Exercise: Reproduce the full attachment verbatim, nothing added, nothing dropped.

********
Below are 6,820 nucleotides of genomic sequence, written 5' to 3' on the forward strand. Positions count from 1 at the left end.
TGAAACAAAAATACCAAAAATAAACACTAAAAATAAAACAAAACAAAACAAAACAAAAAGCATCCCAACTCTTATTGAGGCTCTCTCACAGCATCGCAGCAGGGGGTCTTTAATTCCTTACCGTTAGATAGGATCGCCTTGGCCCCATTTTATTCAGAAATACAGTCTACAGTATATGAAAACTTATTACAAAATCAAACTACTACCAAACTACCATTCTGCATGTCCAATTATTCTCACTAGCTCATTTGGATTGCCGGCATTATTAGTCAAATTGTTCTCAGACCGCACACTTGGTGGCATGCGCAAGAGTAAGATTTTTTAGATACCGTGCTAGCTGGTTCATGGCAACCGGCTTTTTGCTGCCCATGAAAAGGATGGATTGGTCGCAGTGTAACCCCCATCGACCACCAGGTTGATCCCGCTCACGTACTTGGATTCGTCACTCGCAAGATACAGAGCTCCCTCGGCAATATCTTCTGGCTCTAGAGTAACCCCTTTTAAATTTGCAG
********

Below are 6,820 nucleotides of genomic sequence, written 5' to 3' on the forward strand. Positions count from 1 at the left end.
TGAAACAAAAATACCAAAAATAAACACTAAAAATAAAACAAAACAAAACAAAACAAAAAGCATCCCAACTCTTATTGAGGCTCTCTCACAGCATCGCAGCAGGGGGTCTTTAATTCCTTACCGTTAGATAGGATCGCCTTGGCCCCATTTTATTCAGAAATACAGTCTACAGTATATGAAAACTTATTACAAAATCAAACTACTACCAAACTACCATTCTGCATGTCCAATTATTCTCACTAGCTCATTTGGATTGCCGGCATTATTAGTCAAATTGTTCTCAGACCGCACACTTGGTGGCATGCGCAAGAGTAAGATTTTTTAGATACCGTGCTAGCTGGTTCATGGCAACCGGCTTTTTGCTGCCCATGAAAAGGATGGATTGGTCGCAGTGTAACCCCCATCGACCACCAGGTTGATCCCGCTCACGTACTTGGATTCGTCACTCGCAAGATACAGAGCTCCCTCGGCAATATCTTCTGGCTCTAGAGTAACCCCTTTTAAATTTGCAG